In the event that you have a kitten who was taken from the mother too soon, kittens who have lost their mother, or a mamma cat who is unable to nurse – Bottle feeding them may be your only option to ensure they survive. When it comes to bottle feeding a kitten, it isn’t much different from feeding a baby. You have to be careful, feed when they ask, and use the right kind of nipple! Ooookay then, maybe that was a bad choice of words! If you are interested in learning how to bottle feed your kitten, continue reading!
What you will need
- Hypoallergenic Baby Wipes/Warm Damp Cloth
- Kitten Formula (KMR Powder is recommended)
- A Kitten Bottle
- A Syringe (NO NEEDLE!)
- Clean Glass Jar w/Lid
To begin, you will want to mix the formula according to the label. Mixing the formula in a clean glass jar makes this easy. Put the formula with the water inside the jar, seal the lid tightly, and shake! Remove the lid and give it a few whisks to make sure there are no clumps and put it aside. You will want to make a decent amount if you have more than one kitten. It can be stored in the fridge for a few days and warmed in a pot of hot water when ready to feed again. Be sure to always store unused formula in the fridge to keep it from spoiling or growing bacteria!
Next you will want to prepare the nipple on the bottle. Take the top off and rinse clean with hot water (NEVER use soap!) and put the container to the side. Take the nipple and make a small X in the tip using scissors. It is very important not to make a large hole or leave a tiny one. The kitten can choke on too much formula and too tight of a nipple flow can cause the kitten to swallow air, which is not a good thing. If the bottle comes as a kit (as seen to the right) be sure to use the appropriate nipple for kittens. You can also find the bottle with just one nipple and it is labeled for kittens.
Take the formula, making sure it is warm, and use the syringe to fill the bottle. Give it a few shakes and get your kitten(s) ready. Once they taste it they will know it is food and will start crying for more. You will want to feed the kitten till it is full. It will let you know by backing away from the nipple. Feeding times vary for different kittens but most will want to be fed every 3 to 6 hours depending on appetite, amount they eat in one sitting, and age.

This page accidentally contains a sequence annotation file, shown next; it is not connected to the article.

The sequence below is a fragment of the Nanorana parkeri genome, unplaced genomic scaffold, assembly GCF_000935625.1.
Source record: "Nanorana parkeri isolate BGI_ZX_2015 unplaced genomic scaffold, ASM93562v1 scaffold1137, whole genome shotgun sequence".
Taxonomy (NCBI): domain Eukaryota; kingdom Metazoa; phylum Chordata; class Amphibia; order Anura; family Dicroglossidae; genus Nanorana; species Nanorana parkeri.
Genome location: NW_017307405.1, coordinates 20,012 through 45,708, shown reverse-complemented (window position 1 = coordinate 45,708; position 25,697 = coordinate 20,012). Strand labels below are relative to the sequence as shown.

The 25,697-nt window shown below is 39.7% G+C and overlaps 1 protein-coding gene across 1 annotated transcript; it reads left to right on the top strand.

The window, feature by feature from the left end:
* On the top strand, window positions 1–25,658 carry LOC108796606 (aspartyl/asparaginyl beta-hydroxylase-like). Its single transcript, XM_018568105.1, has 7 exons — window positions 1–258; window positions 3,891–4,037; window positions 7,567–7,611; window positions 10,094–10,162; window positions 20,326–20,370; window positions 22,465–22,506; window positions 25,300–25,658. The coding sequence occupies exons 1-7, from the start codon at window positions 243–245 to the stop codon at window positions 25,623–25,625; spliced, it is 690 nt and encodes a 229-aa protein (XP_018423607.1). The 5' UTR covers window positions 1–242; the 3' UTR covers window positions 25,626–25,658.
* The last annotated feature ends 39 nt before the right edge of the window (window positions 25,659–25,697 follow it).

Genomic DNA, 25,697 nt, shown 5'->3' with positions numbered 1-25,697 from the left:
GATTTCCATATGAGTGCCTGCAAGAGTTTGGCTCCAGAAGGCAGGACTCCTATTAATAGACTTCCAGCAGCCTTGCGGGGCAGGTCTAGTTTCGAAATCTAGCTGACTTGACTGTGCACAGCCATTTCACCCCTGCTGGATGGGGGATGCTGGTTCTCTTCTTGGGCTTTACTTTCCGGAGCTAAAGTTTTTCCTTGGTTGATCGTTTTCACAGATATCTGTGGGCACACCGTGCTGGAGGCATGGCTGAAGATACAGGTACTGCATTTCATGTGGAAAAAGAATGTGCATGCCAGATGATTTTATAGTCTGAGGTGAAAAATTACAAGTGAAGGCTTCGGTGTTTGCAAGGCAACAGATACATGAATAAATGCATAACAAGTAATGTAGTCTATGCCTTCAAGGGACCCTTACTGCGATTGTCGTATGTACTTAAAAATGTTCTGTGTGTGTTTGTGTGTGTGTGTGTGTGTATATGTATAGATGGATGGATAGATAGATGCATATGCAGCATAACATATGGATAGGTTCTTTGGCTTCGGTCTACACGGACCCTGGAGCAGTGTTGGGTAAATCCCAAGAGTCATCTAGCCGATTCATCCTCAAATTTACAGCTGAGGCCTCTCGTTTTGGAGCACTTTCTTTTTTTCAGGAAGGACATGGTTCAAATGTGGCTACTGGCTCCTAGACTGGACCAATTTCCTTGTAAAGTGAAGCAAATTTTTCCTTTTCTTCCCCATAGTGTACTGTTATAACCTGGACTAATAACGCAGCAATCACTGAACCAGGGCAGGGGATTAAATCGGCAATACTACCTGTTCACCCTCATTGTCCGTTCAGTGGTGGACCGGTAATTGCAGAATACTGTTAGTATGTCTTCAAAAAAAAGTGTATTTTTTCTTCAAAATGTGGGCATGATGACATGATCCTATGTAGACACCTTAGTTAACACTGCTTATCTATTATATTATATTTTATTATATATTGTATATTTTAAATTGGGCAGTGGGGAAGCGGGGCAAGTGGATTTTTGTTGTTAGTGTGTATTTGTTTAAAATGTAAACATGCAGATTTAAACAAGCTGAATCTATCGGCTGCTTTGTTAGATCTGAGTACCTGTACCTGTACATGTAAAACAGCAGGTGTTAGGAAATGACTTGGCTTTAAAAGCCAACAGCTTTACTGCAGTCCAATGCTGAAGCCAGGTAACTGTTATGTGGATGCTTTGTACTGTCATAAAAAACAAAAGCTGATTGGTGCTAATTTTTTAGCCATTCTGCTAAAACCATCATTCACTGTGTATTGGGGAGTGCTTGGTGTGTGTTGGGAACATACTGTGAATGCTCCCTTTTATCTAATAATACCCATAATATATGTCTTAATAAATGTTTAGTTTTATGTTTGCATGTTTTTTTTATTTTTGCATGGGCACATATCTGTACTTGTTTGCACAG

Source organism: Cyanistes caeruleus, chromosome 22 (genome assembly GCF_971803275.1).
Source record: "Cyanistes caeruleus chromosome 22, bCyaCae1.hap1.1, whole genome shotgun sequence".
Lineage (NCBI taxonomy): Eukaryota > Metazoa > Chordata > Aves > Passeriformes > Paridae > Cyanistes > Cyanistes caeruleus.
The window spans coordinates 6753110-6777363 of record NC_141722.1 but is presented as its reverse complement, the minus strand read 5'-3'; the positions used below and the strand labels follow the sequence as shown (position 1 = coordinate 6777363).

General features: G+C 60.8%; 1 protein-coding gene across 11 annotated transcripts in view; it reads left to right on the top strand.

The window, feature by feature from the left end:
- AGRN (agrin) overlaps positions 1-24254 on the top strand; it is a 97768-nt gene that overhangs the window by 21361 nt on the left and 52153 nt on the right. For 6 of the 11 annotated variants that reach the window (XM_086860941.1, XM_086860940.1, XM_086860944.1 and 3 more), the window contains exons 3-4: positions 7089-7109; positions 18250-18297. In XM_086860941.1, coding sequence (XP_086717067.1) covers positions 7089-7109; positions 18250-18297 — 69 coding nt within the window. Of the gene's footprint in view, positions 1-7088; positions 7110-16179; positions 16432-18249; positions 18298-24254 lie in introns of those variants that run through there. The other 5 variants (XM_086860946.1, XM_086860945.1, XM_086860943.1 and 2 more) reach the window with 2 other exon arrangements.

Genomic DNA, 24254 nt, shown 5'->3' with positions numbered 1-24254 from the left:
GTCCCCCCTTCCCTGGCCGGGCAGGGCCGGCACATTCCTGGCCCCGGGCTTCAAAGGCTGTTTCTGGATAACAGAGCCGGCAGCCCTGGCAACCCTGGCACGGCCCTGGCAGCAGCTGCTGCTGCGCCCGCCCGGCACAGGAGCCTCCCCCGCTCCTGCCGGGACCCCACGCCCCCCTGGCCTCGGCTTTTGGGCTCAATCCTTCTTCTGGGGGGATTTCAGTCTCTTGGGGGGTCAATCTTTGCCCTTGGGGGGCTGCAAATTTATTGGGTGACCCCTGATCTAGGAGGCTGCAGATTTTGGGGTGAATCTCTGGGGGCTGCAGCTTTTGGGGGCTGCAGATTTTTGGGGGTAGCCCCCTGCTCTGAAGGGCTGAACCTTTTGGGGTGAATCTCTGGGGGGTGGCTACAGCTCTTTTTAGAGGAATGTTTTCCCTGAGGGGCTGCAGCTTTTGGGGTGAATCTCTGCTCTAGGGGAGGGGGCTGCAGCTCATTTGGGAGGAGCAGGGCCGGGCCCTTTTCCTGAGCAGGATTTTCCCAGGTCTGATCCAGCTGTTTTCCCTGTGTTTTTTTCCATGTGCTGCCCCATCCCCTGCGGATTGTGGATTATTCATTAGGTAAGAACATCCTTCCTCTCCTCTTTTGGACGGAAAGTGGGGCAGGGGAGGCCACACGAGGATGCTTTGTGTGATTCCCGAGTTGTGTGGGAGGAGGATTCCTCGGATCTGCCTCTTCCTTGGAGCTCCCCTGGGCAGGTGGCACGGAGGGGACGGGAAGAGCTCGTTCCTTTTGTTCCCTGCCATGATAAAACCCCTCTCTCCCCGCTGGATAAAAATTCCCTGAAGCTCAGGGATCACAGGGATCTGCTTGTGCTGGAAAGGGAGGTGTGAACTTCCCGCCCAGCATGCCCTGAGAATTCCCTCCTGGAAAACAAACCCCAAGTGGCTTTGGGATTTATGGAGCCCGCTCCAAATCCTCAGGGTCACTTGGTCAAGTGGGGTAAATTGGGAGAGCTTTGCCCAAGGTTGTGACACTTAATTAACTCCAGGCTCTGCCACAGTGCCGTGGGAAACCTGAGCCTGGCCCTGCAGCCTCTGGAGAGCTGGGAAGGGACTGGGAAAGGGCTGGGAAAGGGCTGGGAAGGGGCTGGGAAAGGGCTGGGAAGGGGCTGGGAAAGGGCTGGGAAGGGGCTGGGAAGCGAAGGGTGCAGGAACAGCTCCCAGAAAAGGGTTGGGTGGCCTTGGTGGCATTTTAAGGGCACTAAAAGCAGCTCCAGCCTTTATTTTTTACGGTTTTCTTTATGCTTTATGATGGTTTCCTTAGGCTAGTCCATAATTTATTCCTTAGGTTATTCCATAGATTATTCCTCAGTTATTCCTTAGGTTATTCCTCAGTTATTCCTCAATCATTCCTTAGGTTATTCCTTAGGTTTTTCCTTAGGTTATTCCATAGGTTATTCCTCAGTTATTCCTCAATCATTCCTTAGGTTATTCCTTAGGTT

When you are feeding the kitten, you will want to hold them properly. Allow the kitten to be upright and loosely grasp the kittens chest right under the neck line with the opposite feeding hand. Allow the kitten to be slightly looking up. This aids in feeding and digestion. The kitten shouldn’t be struggling in this position. NEVER feed the kitten like human on its back. It needs to be upright. Being on its back can cause gas to build up in the intestines. Remember you are replacing the mother, they are not replacing a human baby. When the kitten is done, gently stoke the back a few times to aid in the digestion. Think of your fingers as the mother’s tongue. Be gentle but firm. Do this in the direction of the rear. If you have a squirmy kitten, you can wrap them in a towel while feeding but just remember to keep them upright.
After feeding, wipes will come in handy! Be sure to clean all of the formula off of the kittens fur so it does not cause a rash or balding. You may also use a warm damp clothe to clean them as well. Which ever you prefer. Baby wipes are just more convenient, trust me.
If you have trouble with poop, and you find the kittens being covered in their own waste, you may want to opt for damp bathing as well. The best room to do this in is usually the bathroom. You can easily control the temperature to keep it warm. You simply place the kitten in a shallow sink or tub (I used the bathroom sink) and wet the kitten with a cup of warm water, then use a wet wash-cloth to wipe away the poo. You will want to wash the kitten as fast and as gentle as possible. Make sure it is completely dry before leaving the bathroom. Do not use soap until the kitten is at least 6 weeks old and use baby wash when you do. I used J&J’s Bedtime Bath (Lavender) which helps calm them and eases stress associated with bathing.
Using a nesting box is the easiest way to set a feeding schedule. Use something that is large enough for the kittens to move around in and tall enough where they can’t get out, yet small enough to keep body heat. Line the bottom with a plastic bag and place towels or soft blankets over the bag. The bag is there for urine and runny poop. You can have them come out and play but when they start to fall asleep, place them in the nesting box (if you have more than one, always keep them together). Loosely cover the nesting box with a towel or blanket, leaving a small peaking space in one of the corners. They will sleep until they become hungry again. You will know when they alert you with tiny mews!
I hope this has helped you. If you have any questions, feel free to ask! I have bottle fed a number of kittens, including three 3-week old kittens that lost their mother and Twiggy, who was taken from his mother too soon.